He said, "There were people who questioned my qualifications, said I didn't have enough degrees, etc . But I think that my department is the best in the government. We've brought in $485.5 million in collections so far this year, and I project that number will increase to $610 million by the end of this fiscal year," (See "IRB Collections Top $485 Million".)
While the talk goes on and on about what needs to be done to help people get jobs, Sen. Nelson tried to move beyond the talk. On Wednesday, in partnership with Hovensa, he held the first of a series of forums aimed to help workers find better jobs. (See "Hovensa Starts Job Prep Courses".)
Apparently one of the problems causing difficulty for government departments in keeping up with their utility bills is the line-item budget that has to be presented to the Senate. Fuel and power costs in recent years have had dramatic increases.
A lump-sum budget could alleviate this problem. Now, departments cannot just transfer money from one account to another.
However, when Office of Management and Budget Director Ira Mills presented a proposal for a lump-sum budget, he met with strong opposition. It appears that the senators look at department heads like parents look at teenage children who have shown they can't be trusted.
Nelson told Mills that most senators would have a hard time approving lump-sum budget requests because they are concerned that most departments would mismanage the funds. "Once the money is in your possession, you could do whatever you wanted to do with it and theres no good accounting system to show where it would be going," Nelson said. (See "Senators Wary of OMB's Request for Lump-Sum Budget").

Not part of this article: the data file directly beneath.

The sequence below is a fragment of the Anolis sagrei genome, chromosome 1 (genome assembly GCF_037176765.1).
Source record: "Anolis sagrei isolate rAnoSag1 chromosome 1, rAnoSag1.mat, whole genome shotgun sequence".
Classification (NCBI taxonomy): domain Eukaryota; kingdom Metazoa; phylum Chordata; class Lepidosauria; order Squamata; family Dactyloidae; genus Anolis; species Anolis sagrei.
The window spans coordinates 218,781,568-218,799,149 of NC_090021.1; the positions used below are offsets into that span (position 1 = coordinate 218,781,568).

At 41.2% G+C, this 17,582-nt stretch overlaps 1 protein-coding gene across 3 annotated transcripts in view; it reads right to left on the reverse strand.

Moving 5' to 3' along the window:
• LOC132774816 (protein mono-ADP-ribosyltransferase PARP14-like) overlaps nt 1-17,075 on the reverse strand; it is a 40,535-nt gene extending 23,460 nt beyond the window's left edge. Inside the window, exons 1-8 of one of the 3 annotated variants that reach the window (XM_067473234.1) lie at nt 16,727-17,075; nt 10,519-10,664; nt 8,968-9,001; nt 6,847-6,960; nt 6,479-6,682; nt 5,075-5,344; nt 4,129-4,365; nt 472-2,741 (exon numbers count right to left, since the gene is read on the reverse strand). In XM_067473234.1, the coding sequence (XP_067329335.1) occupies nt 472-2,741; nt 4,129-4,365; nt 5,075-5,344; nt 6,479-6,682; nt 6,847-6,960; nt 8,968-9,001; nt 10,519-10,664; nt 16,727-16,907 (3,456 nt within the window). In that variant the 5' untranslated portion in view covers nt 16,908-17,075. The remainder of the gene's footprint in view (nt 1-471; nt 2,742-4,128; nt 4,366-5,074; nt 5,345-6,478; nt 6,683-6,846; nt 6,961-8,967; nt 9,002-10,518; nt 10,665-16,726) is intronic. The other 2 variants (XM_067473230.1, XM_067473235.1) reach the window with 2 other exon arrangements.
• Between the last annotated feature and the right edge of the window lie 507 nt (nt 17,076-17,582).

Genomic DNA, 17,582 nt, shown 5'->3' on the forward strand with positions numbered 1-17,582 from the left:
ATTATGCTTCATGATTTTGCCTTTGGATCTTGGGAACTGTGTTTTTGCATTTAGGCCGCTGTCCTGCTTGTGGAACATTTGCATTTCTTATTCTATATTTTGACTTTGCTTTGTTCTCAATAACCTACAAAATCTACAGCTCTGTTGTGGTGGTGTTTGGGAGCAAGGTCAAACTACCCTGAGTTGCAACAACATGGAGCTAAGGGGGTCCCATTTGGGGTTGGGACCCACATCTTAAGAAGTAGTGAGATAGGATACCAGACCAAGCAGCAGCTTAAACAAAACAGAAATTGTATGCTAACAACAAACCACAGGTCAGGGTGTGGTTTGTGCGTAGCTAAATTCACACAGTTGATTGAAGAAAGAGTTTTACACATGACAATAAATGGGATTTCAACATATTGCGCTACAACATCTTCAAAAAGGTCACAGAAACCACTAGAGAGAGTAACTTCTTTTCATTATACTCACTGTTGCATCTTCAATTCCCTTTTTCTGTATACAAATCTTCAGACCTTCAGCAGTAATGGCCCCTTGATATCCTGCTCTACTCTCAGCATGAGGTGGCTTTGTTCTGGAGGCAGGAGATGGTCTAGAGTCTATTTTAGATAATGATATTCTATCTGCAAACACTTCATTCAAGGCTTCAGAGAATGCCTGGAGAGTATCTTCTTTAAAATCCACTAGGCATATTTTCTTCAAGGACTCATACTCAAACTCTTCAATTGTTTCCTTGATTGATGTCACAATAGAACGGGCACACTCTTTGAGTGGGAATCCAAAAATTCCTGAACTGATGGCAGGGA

On Thursday Alberto Bruno-Vega, chief executive officer of the V.I. Water and Power Authority, got to propose what he thought would resolve the departments' problems paying their utility bills. He suggested that the central government just pay the department's utility bills for them. (See "WAPA Gives Central Government Reprieve, Payment Options").
On Thursday afternoon senators got good news from West Indian Company Ltd. President Edward E. Thomas. He said that increased cruise ship activity in the next year will help to rebuild St. Croix and sustain St. Thomas' growing economy.
Thomas said there were 1.7 million visitors to the territory this year and added that this number would only pick up as more cruise ships are built and contracted to visit the Virgin Islands.
However, when specifically addressing St. Croix he did not sound so upbeat. He said more marketing of the island had to be done and things for tourists to do while on the island had to be found. Funny that no one had ever thought of that before.
Then it was back to a more normal hearing late in the afternoon as the Department of Housing, Parks and Recreation and the V.I. Labor Management Committee both showed up asking for more money than senators wanted to give.
Asking for $144,000, VILMC Executive Director Sylvia D. Sargeant-Perry said that severe budget cuts imposed by Gov. Charles W. Turnbull in the past few years has hampered her organization's ability to provide employee training for various government departments and agencies.
Senators were less polite with members from the Department of Housing, Parks and Recreation than they were with Sargeant-Perry. Citing inadequate sports facilities, deplorable housing conditions and an "archaic" system of accounting, committee members were even hesitant to consider the department's $5.2 million request.
"You haven't even submitted us all of your financial information," Sen. Usie Richards said, adding that the department had r
ecords and reports in piles and boxes in its facilities. "How do you expect us to give you the money you're asking for when you don't give us the information?"
(See " WICO Hearing Focuses on Economic Growth ").